As Operation HOPE increases its presence and impact across the country, we see that much of our success in working towards poverty eradication and community empowerment is in large part thanks to our community friends who support our vision and provide a helping hand on the ground. Many have heard the quote by Japanese poet Ryunosuke Satoro, “Individually, we are one drop. Together, we are an ocean.” This is true not solely for an individual, a department, or even for those within a single company. This idea is the key to how nonprofit organizations, small businesses, grassroots efforts, and Fortune 500 Companies work with one another.
Operation HOPE is promoting #GivingTuesday, a movement dedicated to giving back celebrated on December 2nd. After camping outside of stores on Black Friday and rapid fire clicking from online shopping on Cyber Monday, #GivingTuesday reminds us that the holidays are about more than exchanging Apple products. It is a day to donate time, money or items to help those in need.
As part of its ongoing commitment to responsible banking and to help increase youth financial education, MUFG Union Bank, N.A., partnered with financial dignity nonprofit Operation HOPE (HOPE), and Boys & Girls Clubs of Sonoma Valley to educate elementary students about the basics of personal finance. Union Bank volunteers Robin Gold and Molly Fedorchak began teaching HOPE’s award-winning youth financial literacy program, Banking on Our Future, to members of Boys & Girls Clubs of Sonoma Valley on October 1. The five- week course culminated with a recognition ceremony to celebrate the students’ completion of the program on October 29.
For the fourth year in a row, Operation HOPE Oakland and the Oakland Raiders are teaming up to fundraise for Operation HOPE Oakland's Youth Empowerment Programs. The Raiders are offering discounted lower level tickets ranging from $55 - $75, with $20 from every ticket sold going to help fund programs like Banking on Our Future, a free youth financial literacy curriculum, and HOPE Business-in-a-Box Academy, a youth entrepreneurship program offered at no cost to our schools.
Sunday, October 19th the Oakland Raiders hosted Cleveland Elementary School, US Bank, and Operation HOPE at the O.co Coliseum for a celebration of their work in financial literacy. At a short ceremony at the Oracle Arena, US Bank Government and Community Relations Vice President Lisa Joyner, Raiders CFO Marc Badain and Operation HOPE Oakland Market President Tyrone Cosey spoke to the Cleveland Elementary School students, congratulating them on their accomplishments and encouraging them to keep thinking about finances early!
My week as a fashion design student and fellow at Operation HOPE started off intense as usual, but surprisingly it ended with a rewarding calmness. On October 3, 2014 I taught my very first Banking On Our Future session with Mike Sokolowski. For two weeks I prepared activities and a lesson plan geared on how I would execute teaching my peers about financial empowerment and dignity. My plan was to connect realistically with the intention of relieving frustration concerning financial literacy. When I arrived to the class I was excited to get started!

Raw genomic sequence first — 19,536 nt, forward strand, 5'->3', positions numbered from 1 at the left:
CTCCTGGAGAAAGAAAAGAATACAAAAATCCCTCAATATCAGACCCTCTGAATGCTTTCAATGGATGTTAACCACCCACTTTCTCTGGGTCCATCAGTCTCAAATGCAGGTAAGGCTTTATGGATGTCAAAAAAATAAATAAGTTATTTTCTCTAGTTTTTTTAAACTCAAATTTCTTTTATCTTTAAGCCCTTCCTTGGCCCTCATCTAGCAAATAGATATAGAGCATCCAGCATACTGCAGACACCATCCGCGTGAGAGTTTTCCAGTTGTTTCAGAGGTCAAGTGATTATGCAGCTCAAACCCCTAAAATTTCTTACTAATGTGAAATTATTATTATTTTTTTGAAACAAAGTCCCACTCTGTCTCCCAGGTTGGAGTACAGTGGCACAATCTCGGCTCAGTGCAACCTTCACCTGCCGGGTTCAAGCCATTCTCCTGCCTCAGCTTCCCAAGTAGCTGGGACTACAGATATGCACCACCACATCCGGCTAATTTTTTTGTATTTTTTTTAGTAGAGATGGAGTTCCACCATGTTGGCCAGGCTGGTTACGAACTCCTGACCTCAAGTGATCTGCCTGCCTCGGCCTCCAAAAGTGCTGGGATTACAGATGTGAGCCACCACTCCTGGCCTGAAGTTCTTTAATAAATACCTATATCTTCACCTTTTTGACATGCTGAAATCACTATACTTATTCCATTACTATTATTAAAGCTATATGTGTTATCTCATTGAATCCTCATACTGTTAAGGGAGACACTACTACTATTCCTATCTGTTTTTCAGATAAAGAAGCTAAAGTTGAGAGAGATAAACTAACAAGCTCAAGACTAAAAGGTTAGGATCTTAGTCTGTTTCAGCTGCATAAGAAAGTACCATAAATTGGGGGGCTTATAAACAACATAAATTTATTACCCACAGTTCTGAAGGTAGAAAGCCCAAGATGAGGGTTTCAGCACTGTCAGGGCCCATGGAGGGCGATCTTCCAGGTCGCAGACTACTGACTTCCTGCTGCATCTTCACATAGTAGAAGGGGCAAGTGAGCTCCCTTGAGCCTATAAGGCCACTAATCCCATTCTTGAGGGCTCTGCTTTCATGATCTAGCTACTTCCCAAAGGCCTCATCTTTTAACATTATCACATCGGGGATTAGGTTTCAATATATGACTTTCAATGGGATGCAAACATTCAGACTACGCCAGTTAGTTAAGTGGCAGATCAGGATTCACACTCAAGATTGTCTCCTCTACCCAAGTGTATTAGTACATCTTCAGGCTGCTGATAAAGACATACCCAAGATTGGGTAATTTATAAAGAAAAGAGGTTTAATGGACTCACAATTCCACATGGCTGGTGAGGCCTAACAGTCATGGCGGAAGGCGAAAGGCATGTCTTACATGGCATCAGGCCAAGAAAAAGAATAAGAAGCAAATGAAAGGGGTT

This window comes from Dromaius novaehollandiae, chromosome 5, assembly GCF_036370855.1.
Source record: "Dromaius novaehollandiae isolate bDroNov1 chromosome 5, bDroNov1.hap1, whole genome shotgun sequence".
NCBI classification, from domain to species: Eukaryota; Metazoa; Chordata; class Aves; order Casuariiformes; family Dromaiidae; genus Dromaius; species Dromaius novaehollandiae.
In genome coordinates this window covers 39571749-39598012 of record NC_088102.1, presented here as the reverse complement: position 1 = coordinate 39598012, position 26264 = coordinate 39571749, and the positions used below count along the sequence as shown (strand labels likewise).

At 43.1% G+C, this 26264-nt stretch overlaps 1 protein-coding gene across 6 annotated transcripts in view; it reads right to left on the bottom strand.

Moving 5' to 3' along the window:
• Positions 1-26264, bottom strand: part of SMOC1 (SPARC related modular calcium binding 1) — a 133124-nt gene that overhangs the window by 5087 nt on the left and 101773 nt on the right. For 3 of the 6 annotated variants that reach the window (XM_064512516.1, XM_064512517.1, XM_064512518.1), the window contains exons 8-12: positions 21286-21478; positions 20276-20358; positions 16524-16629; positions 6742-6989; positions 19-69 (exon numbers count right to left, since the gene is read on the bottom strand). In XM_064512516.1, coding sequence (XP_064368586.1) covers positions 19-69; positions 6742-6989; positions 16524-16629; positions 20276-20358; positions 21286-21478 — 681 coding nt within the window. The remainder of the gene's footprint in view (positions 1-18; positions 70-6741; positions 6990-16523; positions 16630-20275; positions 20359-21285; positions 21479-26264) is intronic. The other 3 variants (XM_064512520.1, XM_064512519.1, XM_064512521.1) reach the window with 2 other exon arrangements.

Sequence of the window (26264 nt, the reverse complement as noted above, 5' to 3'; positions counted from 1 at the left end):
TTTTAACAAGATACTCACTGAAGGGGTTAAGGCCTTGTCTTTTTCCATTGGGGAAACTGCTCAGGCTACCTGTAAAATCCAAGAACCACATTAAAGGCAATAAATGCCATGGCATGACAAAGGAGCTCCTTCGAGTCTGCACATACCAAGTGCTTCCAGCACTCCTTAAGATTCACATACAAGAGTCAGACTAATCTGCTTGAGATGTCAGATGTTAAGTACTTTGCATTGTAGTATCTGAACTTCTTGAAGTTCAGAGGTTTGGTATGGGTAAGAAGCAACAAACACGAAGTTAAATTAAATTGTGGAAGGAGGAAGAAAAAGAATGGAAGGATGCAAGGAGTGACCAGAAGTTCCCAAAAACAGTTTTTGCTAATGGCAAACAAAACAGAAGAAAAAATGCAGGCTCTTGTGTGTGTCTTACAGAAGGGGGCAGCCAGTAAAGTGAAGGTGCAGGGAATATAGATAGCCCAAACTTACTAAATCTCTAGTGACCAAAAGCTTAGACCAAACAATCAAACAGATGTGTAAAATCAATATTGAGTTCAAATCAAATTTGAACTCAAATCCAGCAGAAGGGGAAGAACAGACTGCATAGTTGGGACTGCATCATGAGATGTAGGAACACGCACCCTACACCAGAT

Tuesday morning, the Cubs of Cleveland Elementary School in Oakland received a lesson in financial responsibility and a surprise visit from one of their very own Oakland Raiders.
I was introduced to Operation HOPE's work through their Banking On Our Future (BOOF) program last June, when I was a senior at Wadleigh High School in Harlem. Our class visited First Republic Bank in Times Square for a full-day BOOF workshop on different financial education topics. This is when I met many of FRB's volunteers, including Angela Russo, Operation HOPE's New York Youth Empowerment Program Manager and Casey McQuillan, their Summer Project 5117 fellow.
This summer, in my various roles with Operation HOPE, I learned to see both the forest and the tree; a combined focus on the local with an understanding of the whole to create a more holistic approach to financial dignity.
As an entering high school senior, Valeria Diaz knew she wanted to do something important with her summer. She attends East Bay Arts High School where she took Video Production and was trained in Adobe Premiere her junior year. Halfway through the class she knew she was in love and started working on personal video projects with her friends after class. But Valeria is also interested in business, with aspirations to run her own video production company one day.
The Summer Night Lights (SNL) program is a public and private partnership undertaken by the City of Los Angeles Mayor’s Office of Gang Reduction & Youth Development (“GRYD”) and The GRYD Foundation. As a violence reduction program, Summer Night Lights targets one of the seasons of greatest need and the locations historically impacted by such violence (evidence shows increased gang-related violence during summer months.) In addition, the SNL program hires and trains teenagers and young adults from the community who are at risk for gang involvement and/or gang violence.
The City of Jersey City launched a comprehensive youth employment program called JC Summer Works this summer. The program is geared to the City's 15 to 21-year old residents and offers a few different opportunities to receive certifications and/or career skills via internship and job placements around the city.
Last week, I had my final set of Banking On Our Future classes held via New York City's NYC's Summer Youth Employment Program (SYEP). SYEP utilizes various community-based organizations each summer to recruit local teenagers for summer job placement throughout the city. Part of this program offers life skills training, one skill being financial literacy